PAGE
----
Six more members of the were also executed today (July 6) along with their “guru”, Japanese local media reported.
Top government spokesman Yoshihide Suga confirmed the hanging.
Asahara and 12 of his followers have been on death row for over a decade for the chemical attack that killed 13 people and injured thousands more.
His hanging was the first execution in connection with the March 20, 1995 attack which shocked the world and prompted a massive crackdown on the doomsday cult.
Support for the death penalty remains high in Japan, and some relatives of those killed in the attack lamented today that Asahara was not executed sooner.
“We knew that it was coming... (but) it is really regrettable that it took 23 years from the incident,” Sizue Takahashi, whose subway worker husband was killed in the attack, told public broadcaster NHK.
“There are people like my husband’s parents who passed away without knowing it happened.”
The attack during the capital’s notoriously crowded rush hour paralysed the Japanese capital, turning it into a virtual war zone as injured people staggered out of the underground struggling for breath and with watering eyes.
Some keeled over, foaming at the mouth, with blood streaming from their noses, as the rush hour attack unfolded.
The sarin had been released in liquid form on five subway carriages at different points throughout the network.
The first sign of it was a smell similar to paint thinner, but soon commuters began cough uncontrollably, recalled Sakae Ito, who was on the crowded Hibiya line that day.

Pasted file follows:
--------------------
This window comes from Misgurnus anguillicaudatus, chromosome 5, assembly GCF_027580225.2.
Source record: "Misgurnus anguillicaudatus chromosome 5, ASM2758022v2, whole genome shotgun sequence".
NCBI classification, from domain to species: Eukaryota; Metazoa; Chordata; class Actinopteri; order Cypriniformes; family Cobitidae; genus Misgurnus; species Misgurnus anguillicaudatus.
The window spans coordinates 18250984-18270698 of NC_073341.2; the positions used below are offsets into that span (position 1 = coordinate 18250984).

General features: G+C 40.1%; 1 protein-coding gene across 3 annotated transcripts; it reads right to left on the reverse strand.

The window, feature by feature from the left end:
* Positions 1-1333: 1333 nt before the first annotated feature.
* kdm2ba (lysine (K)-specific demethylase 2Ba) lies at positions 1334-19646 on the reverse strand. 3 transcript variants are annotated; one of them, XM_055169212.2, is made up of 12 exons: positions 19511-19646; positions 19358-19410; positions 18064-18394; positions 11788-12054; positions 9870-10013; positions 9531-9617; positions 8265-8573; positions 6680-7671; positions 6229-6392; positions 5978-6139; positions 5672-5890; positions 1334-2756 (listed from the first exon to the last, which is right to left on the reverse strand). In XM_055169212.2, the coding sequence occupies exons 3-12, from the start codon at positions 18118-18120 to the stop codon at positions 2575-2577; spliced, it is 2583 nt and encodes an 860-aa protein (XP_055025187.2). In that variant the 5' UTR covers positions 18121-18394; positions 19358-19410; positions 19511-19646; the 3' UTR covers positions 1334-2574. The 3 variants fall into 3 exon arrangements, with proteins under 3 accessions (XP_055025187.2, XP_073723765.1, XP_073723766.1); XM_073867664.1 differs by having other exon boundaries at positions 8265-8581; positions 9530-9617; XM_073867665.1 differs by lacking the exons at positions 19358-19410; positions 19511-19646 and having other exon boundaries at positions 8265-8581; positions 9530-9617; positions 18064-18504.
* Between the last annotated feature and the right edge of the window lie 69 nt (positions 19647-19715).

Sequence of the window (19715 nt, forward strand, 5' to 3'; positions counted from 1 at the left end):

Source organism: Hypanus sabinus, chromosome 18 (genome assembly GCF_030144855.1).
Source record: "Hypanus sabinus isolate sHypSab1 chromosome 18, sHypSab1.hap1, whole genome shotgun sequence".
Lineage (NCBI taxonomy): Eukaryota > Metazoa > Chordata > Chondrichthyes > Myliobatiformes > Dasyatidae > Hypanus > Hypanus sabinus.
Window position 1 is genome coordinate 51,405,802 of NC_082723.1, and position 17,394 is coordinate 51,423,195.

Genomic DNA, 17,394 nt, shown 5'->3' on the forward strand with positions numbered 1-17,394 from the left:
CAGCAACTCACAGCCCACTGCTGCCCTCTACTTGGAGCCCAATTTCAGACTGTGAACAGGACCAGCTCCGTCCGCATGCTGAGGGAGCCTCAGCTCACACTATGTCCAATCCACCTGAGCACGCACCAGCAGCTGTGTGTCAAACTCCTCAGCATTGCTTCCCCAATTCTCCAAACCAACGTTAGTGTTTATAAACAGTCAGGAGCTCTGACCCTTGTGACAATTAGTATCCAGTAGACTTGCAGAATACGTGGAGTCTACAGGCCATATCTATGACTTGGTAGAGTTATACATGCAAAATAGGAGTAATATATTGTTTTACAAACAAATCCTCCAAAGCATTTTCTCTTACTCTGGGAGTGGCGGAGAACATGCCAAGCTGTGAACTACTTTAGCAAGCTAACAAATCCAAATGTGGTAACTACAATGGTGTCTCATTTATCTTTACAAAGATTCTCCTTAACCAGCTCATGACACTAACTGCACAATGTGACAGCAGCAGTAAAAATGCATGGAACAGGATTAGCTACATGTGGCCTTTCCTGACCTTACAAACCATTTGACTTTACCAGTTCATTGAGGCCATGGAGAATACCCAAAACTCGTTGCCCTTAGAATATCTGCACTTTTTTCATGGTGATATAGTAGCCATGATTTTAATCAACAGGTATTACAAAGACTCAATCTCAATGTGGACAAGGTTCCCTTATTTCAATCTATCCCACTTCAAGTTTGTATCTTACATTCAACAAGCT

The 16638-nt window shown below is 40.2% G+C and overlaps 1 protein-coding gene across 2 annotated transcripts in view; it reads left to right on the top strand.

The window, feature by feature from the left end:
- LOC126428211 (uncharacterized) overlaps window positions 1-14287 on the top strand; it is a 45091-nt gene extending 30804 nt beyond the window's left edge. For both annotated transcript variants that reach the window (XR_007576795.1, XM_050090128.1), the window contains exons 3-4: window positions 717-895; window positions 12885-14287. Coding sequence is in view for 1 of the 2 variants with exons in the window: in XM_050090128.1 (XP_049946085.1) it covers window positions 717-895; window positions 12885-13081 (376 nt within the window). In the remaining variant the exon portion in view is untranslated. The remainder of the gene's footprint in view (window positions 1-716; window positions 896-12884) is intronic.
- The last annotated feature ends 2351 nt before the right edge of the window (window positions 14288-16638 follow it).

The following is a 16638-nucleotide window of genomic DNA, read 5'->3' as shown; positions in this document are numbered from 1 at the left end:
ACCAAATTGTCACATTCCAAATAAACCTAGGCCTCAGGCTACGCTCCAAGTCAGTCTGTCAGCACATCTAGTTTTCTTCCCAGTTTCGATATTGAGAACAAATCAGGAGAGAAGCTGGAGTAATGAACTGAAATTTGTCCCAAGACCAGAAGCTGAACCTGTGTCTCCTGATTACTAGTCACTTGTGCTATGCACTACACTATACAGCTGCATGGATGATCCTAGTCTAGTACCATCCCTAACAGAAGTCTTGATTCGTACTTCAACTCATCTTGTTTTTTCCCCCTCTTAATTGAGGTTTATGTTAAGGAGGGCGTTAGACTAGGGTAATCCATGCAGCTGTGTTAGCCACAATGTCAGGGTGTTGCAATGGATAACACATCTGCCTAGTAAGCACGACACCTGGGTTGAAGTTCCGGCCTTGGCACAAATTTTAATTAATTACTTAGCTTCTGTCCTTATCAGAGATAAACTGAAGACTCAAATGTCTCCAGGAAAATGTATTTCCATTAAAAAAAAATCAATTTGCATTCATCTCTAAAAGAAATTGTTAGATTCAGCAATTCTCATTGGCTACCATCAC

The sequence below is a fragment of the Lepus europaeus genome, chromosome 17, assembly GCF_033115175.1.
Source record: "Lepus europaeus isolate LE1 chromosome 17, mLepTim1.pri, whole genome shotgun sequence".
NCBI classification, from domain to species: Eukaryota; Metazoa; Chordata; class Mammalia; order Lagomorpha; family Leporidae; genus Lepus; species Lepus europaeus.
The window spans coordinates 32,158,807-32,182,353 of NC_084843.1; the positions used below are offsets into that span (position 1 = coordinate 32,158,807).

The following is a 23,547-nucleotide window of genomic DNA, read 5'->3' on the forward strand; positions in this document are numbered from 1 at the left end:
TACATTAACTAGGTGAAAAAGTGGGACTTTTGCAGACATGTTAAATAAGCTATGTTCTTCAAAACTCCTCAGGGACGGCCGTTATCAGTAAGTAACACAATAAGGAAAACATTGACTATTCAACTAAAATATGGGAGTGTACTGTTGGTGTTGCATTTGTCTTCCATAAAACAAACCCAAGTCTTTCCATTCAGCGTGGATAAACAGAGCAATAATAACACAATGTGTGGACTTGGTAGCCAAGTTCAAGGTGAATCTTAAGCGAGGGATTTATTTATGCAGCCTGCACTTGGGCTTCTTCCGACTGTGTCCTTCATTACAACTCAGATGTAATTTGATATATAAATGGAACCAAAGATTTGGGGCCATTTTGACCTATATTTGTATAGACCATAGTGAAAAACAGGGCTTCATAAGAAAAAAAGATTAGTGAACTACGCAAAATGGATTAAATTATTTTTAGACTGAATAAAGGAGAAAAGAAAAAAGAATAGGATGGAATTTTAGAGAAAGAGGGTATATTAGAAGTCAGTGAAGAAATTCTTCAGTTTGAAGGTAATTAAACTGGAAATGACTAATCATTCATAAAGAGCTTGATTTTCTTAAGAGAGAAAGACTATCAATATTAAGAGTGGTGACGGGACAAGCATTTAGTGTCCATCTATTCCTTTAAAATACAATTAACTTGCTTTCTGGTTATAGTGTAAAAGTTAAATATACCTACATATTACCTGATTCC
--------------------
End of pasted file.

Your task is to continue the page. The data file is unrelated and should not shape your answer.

“Liquid was spread on the floor in the middle of the carriage, people were convulsing in their seats. One man was leaning against a pole, his shirt open, bodily fluids leaking out.”
Police were first alerted just after 8am and panic soon set in, with subway workers screaming at people to evacuate and passengers convulsing on carriage floors.
The Japanese Self-Defense Force was called in and descended into the depths in hazmat suits and gas masks to assist the injured and deal with the poison.
Though concerns about the Aum had already been raised, the attack prompted a massive crackdown on the cult’s headquarters and the arrest of Asahara and other group members.
He was sentenced to death after a lengthy prosecution during which he regularly delivered rambling and incoherent monologues in English and Japanese.
Born Chizuo Matsumoto in 1955 on the southwestern island of Kyushu, Asahara changed his name in the 1980s, when the Aum cult was being developed.
Virtually blind, he was seen as a charismatic speaker who cloaked himself in mysticism to draw recruits including doctors and scientists to the doomsday cult he developed in the 1980s.
The Aum cult, now renamed Aleph, officially disowned Asahara in 2000, but it has never been banned and experts say the former guru retained a strong influence, with some members using pictures of him and recordings of his voice for meditation.
Despite the horror that persists over the Aum’s subway attack and other crimes, some experts had warned against the execution of Asahara and his acolytes.
They fear his death may trigger the naming of a new cult leader, possibly his second son.
And the execution of Asahara’s followers risks elevating them to “martyrs” in the eyes of remaining cult adherents, warned Taro Takimoto, a lawyer for relatives of cultists, in an interview earlier this year.
“We should have them talk until they die a natural death so that they help prevent a recurrence,” he said.